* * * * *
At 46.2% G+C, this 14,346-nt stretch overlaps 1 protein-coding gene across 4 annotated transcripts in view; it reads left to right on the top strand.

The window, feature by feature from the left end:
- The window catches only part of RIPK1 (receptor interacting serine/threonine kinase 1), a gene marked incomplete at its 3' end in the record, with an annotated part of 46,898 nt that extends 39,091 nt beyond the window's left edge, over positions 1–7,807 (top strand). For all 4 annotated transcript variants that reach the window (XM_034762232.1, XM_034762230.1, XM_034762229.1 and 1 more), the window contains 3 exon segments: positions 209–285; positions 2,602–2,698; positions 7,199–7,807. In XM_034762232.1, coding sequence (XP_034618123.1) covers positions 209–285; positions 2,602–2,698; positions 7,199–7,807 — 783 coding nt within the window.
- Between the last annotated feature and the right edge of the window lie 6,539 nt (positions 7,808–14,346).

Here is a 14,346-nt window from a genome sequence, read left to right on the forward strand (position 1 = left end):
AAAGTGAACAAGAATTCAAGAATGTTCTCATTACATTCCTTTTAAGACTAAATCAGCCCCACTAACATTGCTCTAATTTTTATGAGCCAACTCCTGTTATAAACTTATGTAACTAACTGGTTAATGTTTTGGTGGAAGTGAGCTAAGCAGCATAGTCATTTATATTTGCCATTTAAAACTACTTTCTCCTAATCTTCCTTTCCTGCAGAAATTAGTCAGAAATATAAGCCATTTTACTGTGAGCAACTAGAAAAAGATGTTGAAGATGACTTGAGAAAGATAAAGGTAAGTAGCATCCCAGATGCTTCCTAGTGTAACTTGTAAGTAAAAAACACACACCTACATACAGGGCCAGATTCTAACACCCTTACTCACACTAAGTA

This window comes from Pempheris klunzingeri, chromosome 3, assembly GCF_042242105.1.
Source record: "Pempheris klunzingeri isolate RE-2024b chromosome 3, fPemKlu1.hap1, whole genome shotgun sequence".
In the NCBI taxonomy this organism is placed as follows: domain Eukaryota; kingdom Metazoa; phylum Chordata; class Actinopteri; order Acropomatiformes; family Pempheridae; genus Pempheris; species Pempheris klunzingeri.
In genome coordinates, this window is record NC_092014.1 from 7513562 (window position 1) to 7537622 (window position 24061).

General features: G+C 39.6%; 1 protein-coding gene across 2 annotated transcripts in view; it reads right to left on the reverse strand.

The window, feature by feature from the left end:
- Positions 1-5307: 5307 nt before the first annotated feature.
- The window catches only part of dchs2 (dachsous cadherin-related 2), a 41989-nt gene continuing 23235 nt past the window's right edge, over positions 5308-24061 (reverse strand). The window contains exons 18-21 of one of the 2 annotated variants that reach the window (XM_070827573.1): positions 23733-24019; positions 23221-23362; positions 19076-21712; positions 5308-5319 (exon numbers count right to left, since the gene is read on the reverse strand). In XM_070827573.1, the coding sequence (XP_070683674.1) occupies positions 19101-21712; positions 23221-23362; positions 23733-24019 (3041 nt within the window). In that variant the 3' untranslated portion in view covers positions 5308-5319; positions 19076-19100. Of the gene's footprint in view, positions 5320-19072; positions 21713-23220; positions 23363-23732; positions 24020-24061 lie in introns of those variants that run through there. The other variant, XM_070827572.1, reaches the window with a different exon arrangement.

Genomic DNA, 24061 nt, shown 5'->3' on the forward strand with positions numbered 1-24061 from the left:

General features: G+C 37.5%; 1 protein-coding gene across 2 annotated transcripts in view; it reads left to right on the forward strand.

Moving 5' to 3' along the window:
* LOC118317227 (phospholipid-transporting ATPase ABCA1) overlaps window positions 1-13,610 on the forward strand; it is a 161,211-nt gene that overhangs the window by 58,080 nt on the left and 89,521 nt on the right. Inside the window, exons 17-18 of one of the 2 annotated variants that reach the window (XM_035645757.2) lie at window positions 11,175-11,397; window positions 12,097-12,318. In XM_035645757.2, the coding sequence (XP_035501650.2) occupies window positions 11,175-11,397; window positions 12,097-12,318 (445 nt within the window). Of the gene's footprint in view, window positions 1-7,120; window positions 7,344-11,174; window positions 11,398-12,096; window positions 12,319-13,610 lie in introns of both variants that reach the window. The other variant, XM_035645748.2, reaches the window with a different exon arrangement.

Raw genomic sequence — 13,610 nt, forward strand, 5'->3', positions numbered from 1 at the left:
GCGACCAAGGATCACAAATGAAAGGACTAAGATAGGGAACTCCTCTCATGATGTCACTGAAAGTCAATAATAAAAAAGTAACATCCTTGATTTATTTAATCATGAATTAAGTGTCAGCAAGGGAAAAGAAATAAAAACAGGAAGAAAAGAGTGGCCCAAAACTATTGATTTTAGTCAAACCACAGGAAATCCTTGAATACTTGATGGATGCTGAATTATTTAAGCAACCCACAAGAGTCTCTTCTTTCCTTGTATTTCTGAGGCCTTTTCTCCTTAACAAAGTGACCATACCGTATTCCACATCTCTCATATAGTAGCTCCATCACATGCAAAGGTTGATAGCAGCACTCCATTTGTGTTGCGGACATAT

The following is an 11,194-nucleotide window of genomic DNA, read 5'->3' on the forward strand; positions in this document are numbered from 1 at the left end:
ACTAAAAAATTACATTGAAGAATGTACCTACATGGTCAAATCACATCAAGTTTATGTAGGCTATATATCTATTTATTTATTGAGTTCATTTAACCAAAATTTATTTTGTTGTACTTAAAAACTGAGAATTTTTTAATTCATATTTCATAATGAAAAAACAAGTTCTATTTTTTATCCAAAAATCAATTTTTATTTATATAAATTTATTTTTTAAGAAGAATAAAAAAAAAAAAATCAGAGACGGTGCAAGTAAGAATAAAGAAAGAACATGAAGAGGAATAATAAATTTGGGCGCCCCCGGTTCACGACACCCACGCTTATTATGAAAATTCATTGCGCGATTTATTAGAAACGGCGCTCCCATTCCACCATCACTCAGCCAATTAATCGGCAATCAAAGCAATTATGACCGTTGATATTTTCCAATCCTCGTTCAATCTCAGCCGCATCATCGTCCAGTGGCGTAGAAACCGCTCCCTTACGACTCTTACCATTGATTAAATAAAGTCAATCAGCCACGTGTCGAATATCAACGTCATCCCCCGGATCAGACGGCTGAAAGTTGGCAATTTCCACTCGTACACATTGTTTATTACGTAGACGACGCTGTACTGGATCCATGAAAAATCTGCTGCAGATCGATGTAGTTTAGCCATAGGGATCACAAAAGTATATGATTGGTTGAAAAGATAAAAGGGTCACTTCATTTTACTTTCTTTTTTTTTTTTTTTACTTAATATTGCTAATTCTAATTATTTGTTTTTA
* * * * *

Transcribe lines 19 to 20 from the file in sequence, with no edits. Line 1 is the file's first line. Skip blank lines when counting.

Raw genomic sequence — 13,610 nt, forward strand, 5'->3', positions numbered from 1 at the left:
GCGACCAAGGATCACAAATGAAAGGACTAAGATAGGGAACTCCTCTCATGATGTCACTGAAAGTCAATAATAAAAAAGTAACATCCTTGATTTATTTAATCATGAATTAAGTGTCAGCAAGGGAAAAGAAATAAAAACAGGAAGAAAAGAGTGGCCCAAAACTATTGATTTTAGTCAAACCACAGGAAATCCTTGAATACTTGATGGATGCTGAATTATTTAAGCAACCCACAAGAGTCTCTTCTTTCCTTGTATTTCTGAGGCCTTTTCTCCTTAACAAAGTGACCATACCGTATTCCACATCTCTCATATAGTAGCTCCATCACATGCAAAGGTTGATAGCAGCACTCCATTTGTGTTGCGGACATAT